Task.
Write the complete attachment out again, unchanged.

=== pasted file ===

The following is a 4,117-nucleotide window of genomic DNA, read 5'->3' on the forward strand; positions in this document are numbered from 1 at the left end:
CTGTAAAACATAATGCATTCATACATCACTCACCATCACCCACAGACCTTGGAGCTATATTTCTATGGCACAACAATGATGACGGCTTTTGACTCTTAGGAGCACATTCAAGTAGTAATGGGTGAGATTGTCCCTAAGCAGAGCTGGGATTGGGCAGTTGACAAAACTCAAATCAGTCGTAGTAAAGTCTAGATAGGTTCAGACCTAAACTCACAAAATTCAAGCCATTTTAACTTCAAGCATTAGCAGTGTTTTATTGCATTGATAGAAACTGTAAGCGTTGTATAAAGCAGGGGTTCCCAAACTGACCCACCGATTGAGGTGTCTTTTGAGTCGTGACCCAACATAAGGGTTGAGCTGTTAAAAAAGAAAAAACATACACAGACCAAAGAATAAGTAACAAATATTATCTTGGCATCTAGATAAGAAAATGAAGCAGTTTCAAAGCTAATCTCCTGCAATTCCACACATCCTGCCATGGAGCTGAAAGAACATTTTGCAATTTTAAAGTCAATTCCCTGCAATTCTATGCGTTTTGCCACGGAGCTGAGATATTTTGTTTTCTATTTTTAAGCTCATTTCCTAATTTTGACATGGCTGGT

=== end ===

The following is a 4,117-nucleotide window of genomic DNA, read 5'->3' on the forward strand; positions in this document are numbered from 1 at the left end:
CTGTAAAACATAATGCATTCATACATCACTCACCATCACCCACAGACCTTGGAGCTATATTTCTATGGCACAACAATGATGACGGCTTTTGACTCTTAGGAGCACATTCAAGTAGTAATGGGTGAGATTGTCCCTAAGCAGAGCTGGGATTGGGCAGTTGACAAAACTCAAATCAGTCGTAGTAAAGTCTAGATAGGTTCAGACCTAAACTCACAAAATTCAAGCCATTTTAACTTCAAGCATTAGCAGTGTTTTATTGCATTGATAGAAACTGTAAGCGTTGTATAAAGCAGGGGTTCCCAAACTGACCCACCGATTGAGGTGTCTTTTGAGTCGTGACCCAACATAAGGGTTGAGCTGTTAAAAAAGAAAAAACATACACAGACCAAAGAATAAGTAACAAATATTATCTTGGCATCTAGATAAGAAAATGAAGCAGTTTCAAAGCTAATCTCCTGCAATTCCACACATCCTGCCATGGAGCTGAAAGAACATTTTGCAATTTTAAAGTCAATTCCCTGCAATTCTATGCGTTTTGCCACGGAGCTGAGATATTTTGTTTTCTATTTTTAAGCTCATTTCCTAATTTTGACATGGCTGGT